The last we saw of Joseph Gordon-Levitt was his suave portrayal of Arthur in last summer’s blockbuster hit Inception. But in his latest project, Hesher, gone is the slicked back hairdo and the confident calm that he commanded while navigating the dream world. This time around, Gordon-Levitt portrays a long-haired, ill-mannered, rambunctious degenerate named Hesher. Hesher’s quick-temper but overall apathy for life makes him unpredictable and at times unstable, and the film follows suit. Though it’s entertaining to watch the conflict between Hesher and the mourning family he has forced himself upon, there are certainly times you’ll wonder where the movie is going.
Written by: Spencer Susser, David Michôd and Brian Charles Frank
Starring: Joseph Gordon-Levitt, Natalie Portman, Rainn Wilson, Devin Brochu, Piper Laurie
Hesher is a gritty tale about a rebellious punk who affects and changes a grieving family when he suddenly starts living with them. It all begins when a troubled young boy, T.J., accidentally exposes Hesher’s house-squatting to the local authorities. Needing a new place to live, Hesher walks into T.J.’s house unannounced and makes himself right at home. For some odd reason the family lets him stay – perhaps because of their shattered emotional state after losing their wife and mother. What ensues is a tumultuous relationship between Hesher, T.J., and the rest of the family. A force as brutal as Hesher may be the only thing that can break the family out of its deep depression.
Hesher is very clearly a character study of a film that relies more on a string of emotionally charged scenes than a progressive storyline. It’s as if the only way that Hesher will be able to save T.J.’s family is to keep poking and prodding them until he finally gets a reaction from them and something changes. There are a number of scenes that showcase Hesher’s wild side and seem random and unimportant save for the purpose of demonstrating just how psychotic he can be. Simply put, there just isn’t much of a story arc here, but rather a series of Hesher episodes that eventually push T.J. to the breaking point. Unfortunately you’re bound to grow restless waiting for that to happen.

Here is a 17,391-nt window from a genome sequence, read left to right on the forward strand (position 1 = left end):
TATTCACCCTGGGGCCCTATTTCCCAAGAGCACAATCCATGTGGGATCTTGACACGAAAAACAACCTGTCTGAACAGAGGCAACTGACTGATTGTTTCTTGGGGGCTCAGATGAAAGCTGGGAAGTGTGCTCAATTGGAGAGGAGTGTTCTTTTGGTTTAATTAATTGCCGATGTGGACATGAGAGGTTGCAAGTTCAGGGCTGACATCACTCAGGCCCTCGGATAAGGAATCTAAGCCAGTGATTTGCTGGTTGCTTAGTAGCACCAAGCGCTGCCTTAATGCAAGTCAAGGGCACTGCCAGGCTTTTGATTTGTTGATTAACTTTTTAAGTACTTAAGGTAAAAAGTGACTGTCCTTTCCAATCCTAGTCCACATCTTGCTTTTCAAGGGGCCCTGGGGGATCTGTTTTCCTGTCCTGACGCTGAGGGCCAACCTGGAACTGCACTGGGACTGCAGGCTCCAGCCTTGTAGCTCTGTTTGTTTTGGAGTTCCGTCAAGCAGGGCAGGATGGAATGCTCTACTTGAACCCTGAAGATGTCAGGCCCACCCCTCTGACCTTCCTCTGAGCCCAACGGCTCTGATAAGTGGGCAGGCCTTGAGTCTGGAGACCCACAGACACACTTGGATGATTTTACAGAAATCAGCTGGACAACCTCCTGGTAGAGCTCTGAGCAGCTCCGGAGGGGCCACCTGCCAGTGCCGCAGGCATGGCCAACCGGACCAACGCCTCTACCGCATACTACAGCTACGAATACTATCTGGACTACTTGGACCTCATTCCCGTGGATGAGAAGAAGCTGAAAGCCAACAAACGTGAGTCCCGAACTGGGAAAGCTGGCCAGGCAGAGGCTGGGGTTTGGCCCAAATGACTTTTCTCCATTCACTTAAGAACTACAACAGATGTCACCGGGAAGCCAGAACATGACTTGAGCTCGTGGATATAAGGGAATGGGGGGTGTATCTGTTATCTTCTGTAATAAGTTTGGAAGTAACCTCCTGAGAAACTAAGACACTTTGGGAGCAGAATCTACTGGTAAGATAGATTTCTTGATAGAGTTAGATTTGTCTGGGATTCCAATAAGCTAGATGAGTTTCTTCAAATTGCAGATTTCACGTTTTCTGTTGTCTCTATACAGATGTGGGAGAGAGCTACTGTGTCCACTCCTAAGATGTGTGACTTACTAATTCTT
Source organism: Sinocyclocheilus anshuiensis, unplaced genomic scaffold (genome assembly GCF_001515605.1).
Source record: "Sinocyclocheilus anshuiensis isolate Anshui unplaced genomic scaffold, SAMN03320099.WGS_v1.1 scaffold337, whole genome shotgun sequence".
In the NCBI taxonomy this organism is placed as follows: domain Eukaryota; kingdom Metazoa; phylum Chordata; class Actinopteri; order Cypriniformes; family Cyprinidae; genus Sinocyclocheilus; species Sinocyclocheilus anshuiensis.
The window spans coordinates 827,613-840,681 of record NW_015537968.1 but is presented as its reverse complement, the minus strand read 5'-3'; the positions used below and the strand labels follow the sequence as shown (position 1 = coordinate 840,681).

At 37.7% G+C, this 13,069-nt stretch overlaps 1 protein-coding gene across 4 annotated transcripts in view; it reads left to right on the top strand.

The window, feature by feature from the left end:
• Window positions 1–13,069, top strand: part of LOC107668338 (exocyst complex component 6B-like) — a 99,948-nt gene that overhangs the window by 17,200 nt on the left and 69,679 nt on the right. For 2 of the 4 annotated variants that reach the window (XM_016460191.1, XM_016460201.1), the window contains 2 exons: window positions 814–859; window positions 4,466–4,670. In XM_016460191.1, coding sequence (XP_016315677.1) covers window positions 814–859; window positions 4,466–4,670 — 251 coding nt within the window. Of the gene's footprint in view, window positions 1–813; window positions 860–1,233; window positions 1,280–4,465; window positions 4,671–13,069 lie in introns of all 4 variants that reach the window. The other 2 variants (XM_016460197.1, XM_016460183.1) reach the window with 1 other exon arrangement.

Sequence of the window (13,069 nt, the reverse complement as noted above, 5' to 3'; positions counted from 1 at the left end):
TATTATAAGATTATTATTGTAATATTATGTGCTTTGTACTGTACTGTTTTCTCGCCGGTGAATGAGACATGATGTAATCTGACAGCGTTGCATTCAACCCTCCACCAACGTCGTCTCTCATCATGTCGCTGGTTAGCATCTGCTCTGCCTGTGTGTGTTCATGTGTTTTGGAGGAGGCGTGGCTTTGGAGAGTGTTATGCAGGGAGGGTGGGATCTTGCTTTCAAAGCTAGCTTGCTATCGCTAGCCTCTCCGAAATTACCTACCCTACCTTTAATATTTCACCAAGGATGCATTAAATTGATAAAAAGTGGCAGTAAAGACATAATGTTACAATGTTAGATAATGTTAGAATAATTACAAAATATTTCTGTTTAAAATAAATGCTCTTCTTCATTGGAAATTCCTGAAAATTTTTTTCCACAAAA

But what Hesher lacks in story it makes up for with interesting and dynamic characters that propel the film from start to finish. Newcomer Devin Brochu is impressive as the tormented soul of young T.J, who clearly internalizes the pain of losing his mother. Another surprising performance comes from veteran comedian Rainn Wilson, best known for his role as Dwight on the popular television show The Office. In Hesher, Wilson is called upon to be an emotional-wreck of a man and in doing so convincingly, he really demonstrates his ability to do more than just comedy. But undoubtedly the most enjoyable transformation is Joseph Gordon-Levitt into Hesher himself. Not only is Hesher a character unlike any Gordon-Levitt has played before, he’s just a very unique character in general. Here, Joseph has left his usual cinematic charm behind and replaced it with a fascinating vulgarity, grunge, and repulsiveness that is totally new to the actor yet comes just as easily. And as a side-note, Natalie Portman makes an appearance as the awkward supermarket cashier that befriends T.J, but a lack of scenes ultimately limits her ability to do much with the character.
In the end, Hesher delivers some surprising performances and a number of laughs but ultimately feels like it’s missing something to pull it altogether. You should definitely check this movie out, but unless you’re a big Joseph Gordon-Levitt fan I’d recommend you wait until it’s on DVD to do so.